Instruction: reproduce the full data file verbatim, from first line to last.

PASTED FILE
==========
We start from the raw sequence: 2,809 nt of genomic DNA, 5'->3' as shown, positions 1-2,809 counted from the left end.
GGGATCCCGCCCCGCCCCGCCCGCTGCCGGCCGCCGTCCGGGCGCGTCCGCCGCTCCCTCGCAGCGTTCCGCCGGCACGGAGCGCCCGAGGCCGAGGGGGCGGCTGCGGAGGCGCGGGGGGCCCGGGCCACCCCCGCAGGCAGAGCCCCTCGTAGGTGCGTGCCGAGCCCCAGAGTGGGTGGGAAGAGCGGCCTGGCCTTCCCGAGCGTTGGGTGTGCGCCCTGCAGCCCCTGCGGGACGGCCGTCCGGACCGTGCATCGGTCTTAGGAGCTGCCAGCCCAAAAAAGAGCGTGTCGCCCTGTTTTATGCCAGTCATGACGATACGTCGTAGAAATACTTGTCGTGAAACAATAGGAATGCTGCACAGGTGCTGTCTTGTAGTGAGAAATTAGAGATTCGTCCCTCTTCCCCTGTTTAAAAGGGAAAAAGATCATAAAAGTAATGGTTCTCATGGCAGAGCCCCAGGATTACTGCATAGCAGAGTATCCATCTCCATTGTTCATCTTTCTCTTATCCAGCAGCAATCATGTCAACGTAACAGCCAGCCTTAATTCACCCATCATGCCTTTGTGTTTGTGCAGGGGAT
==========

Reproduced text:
We start from the raw sequence: 2,809 nt of genomic DNA, 5'->3' as shown, positions 1-2,809 counted from the left end.
GGGATCCCGCCCCGCCCCGCCCGCTGCCGGCCGCCGTCCGGGCGCGTCCGCCGCTCCCTCGCAGCGTTCCGCCGGCACGGAGCGCCCGAGGCCGAGGGGGCGGCTGCGGAGGCGCGGGGGGCCCGGGCCACCCCCGCAGGCAGAGCCCCTCGTAGGTGCGTGCCGAGCCCCAGAGTGGGTGGGAAGAGCGGCCTGGCCTTCCCGAGCGTTGGGTGTGCGCCCTGCAGCCCCTGCGGGACGGCCGTCCGGACCGTGCATCGGTCTTAGGAGCTGCCAGCCCAAAAAAGAGCGTGTCGCCCTGTTTTATGCCAGTCATGACGATACGTCGTAGAAATACTTGTCGTGAAACAATAGGAATGCTGCACAGGTGCTGTCTTGTAGTGAGAAATTAGAGATTCGTCCCTCTTCCCCTGTTTAAAAGGGAAAAAGATCATAAAAGTAATGGTTCTCATGGCAGAGCCCCAGGATTACTGCATAGCAGAGTATCCATCTCCATTGTTCATCTTTCTCTTATCCAGCAGCAATCATGTCAACGTAACAGCCAGCCTTAATTCACCCATCATGCCTTTGTGTTTGTGCAGGGGAT